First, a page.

Yes, many girls are told they shouldn’t play baseball. They shold be encouraged and supported, just like girls of my youth were as Title IX turned their dreams into lasting realities.
But to disparage or offer unfavorable comparisons to a sport that so many females are thriving at playing all across America (nearly 400,000 alone at the high school level) does nothing to help the cause of women’s baseball.
When English Soccer Went Global
It’s been 25 years since the English Football Association created the Premier League, peeling off the cream of the old English First Division into a phenomenal financial success with popular global appeal.
The new season of the “Prem” kicked off this weekend, illustrating how much more stratified the elite clubs, indeed some of the richest clubs in the world in any sport, have become. Leicester City’s stunning championship run two seasons ago is more than just an anomaly in the annals of the EPL; the Foxes fell back to earth in a 12th-place finish last season.
Manchester United has won the EPL title more than half the time (13 titles in all, but none since 2013), followed by Chelsea (5), Arsenal (3), Manchester City (2) and Blackburn Rovers (1). This raises a familiar question that the likes of the curmudgeonly journalist Brian Glanville have been answering almost from the start: “Twenty five years on, it’s still the Greed is Good League:”
“In the ensuing years, the huge money from television hasn’t prevented the leading clubs vastly increasing their admission charges, so that a game which was largely attended by the working classes has become increasingly a bourgeois affair. And fewer and fewer British players, just some 30 per cent, now figure in the Premiership, though there is a largely meaningless small quota of British players to be implemented.”
It’s been enough for a turned-off Manchester United fan to write a book about his disenchantments. While fan “antidotes” are not uncommon during a time of unprecedented exposure, as well as skyrocketing ticket prices to prove loyalty, there are some deeper issues at work that may test the Premier League’s longevity.
Sociologist and author David Goldblatt’s 2014 book “The Game of Our Lives” explores the EPL in the context of larger social, political and cultural issues in post-Thatcher Britain, and offers a grim assessment, especially the widening gap between big and small clubs.
These are not new assertions, as the excellent When Saturday Comes fanzine has been detailing all through the EPL age. But they’re worth keeping in mind as the league becomes ever more popular, stylish and expensive.
A Few Good Reads
At the Five Books site, official baseball historian John Thorn identifies his Top 5 baseball books. His criteria hinges on the craftsmanship of storytelling as much as stellar historical research, and one of the titles on his list remained deeply influential as he decided to forget about Cornell graduate school and preparations for a traditional scholarly life:
“It helped convince me that having left a doctoral programme in English Literature, in which I was writing a thesis on a 17th-century metaphysical poet named George Herbert, that it might not be such a steep fall into disgrace to go from that to being a baseball writer.”
- From The New Yorker, “The Ephemeral Perfection of the Immaculate Inning,” featuring Red Sox pitcher Rick Portello, who recently turned in the eighth 9-pitch inning (all strikes) this season;
- From FiveThirtyEight, how even the best hurlers—including Clayton Kershaw—have hot and cold streaks with their fastball velocity readings;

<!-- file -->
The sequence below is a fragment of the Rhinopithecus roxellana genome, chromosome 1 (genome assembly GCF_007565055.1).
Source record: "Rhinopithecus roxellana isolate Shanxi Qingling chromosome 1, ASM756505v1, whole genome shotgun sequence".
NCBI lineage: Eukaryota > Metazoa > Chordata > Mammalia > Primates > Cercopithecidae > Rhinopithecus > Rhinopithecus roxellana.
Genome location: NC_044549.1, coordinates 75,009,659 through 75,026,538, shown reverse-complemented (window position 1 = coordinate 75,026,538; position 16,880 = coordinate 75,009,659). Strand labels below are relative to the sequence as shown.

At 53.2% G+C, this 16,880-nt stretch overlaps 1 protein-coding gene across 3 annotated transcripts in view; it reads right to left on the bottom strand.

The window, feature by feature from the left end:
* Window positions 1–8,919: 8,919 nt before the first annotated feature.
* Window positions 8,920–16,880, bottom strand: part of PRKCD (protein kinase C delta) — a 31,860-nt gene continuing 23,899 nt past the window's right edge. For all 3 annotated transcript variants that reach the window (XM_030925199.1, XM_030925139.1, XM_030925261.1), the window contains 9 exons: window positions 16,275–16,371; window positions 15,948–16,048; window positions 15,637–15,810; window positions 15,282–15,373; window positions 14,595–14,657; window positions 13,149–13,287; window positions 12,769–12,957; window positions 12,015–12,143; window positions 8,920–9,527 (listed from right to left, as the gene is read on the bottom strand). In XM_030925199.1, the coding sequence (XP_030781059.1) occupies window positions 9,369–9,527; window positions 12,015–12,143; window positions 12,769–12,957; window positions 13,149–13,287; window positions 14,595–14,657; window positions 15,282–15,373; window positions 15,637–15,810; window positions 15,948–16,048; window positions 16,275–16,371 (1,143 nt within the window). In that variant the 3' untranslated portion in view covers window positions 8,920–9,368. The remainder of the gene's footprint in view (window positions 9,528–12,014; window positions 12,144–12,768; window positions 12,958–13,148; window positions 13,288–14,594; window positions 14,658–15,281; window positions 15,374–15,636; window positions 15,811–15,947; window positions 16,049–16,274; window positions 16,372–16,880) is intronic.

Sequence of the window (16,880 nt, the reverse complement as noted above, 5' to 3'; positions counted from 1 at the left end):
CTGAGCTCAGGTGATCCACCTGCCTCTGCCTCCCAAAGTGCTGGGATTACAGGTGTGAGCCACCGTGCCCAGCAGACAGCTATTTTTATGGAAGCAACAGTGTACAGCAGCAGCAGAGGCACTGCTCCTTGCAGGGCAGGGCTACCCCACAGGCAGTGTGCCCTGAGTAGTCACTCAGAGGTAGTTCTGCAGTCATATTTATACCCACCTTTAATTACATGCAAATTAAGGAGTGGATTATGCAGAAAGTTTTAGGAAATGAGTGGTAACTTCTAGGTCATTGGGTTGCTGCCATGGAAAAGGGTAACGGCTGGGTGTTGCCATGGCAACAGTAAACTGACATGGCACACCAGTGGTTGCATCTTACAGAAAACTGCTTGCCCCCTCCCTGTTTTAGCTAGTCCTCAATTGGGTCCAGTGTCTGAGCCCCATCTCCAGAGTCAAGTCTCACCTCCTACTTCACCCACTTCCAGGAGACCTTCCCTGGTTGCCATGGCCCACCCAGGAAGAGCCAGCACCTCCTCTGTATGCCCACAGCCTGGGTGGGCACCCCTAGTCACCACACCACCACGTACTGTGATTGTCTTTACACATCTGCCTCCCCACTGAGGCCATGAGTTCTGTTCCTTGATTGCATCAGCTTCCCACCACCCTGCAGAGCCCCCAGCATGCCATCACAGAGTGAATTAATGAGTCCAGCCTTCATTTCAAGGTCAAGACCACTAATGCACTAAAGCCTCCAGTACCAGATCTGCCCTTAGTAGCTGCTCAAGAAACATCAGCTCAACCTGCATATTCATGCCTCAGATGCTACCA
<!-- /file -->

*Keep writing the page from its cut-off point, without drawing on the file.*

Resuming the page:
- Mark McGwire is enjoying a second career in baseball as a coach with the Padres, and says he hasn’t ruled out managing: “Wherever this takes me, I don’t know;”
- From the Smithsonian magazine, the enduring joys of “The Compleat Angler,” first published in 1594 and that continues to inspire generations of fishermen and women for the same reasons that prompted Izaak Walton to write about it in the first place.
Sports Book News
- In 1969, the South Sydney Rabbitohs and Balmain Tigers met in the Australian Rugby League Grand Final. The distinguished journalist, author and sports historian Ian Heads has just published “The Great Grand Final Heist” (Stoke Hill Press), detailing one of the biggest upsets in the history of the event (excerpt; author podcasts here and here);
- In October, longtime Sports Illustrated basketball writer Jack McCallum will publish “Golden Days,” linking the Jerry West Lakers and and the Steph Curry Warriors as California-based, high-octane championship clubs that revolutionized the NBA.
- Tracy Ringolsby on former National League MVP Don Baylor, 68, whose death this week from multiple myeloma brought him to tears; Baylor played, coached and managed in many places, but from his hometown of Austin, Texas, American-Statesman columnist Kirk Bohls traced the roots of a man who exuded toughness in a quiet, dignified way;
- Darren Daulton, 55, was an off-beat baseball character who bravely fought brain cancer in his final years; lost amid his zany metaphysical and astral travel departures was his key role for the 1993 Phillies National League championship team, and its “impact on Philadelphia’s sports consciousness;”
- Betty Cuthbert, 79, was dubbed “the Golden Girl” after winning three gold medals in track and field at the 1956 Melbourne Olympics as an Australian teenager, then followed it up with another gold in Tokyo in 1964. Her post-sporting life was as quiet as her upbringing, but she didn’t shy away from being a public advocate in the battle against the multiple sclerosis that afflicted her for nearly a half-century and eventually claimed her. When the fiercely independent Cuthbert could no longer care for herself, she was looked after for 26 years by Rhonda Gillam, before moving into a nursing home. Said Ron Clarke, an Australian former middle distance runner, of Gillam’s spiritually-motivated devotion to Cuthbert:
“When you get the call, you get the call. You have no idea what Rhonda’s done. She took her in, her and her husband, and they looked after her. Phenomenal. Had it not been for Rhonda, I don’t know what would have happened to her after that.”
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The Sports Biblio Digest is an e-mail newsletter delivered each Sunday. It contains commentary and links about sports books and history. You can subscribe here and search the archives. This is Digest issue No. 92, published Aug. 13, 2017. The Digest is a companion to the Sports Biblio website.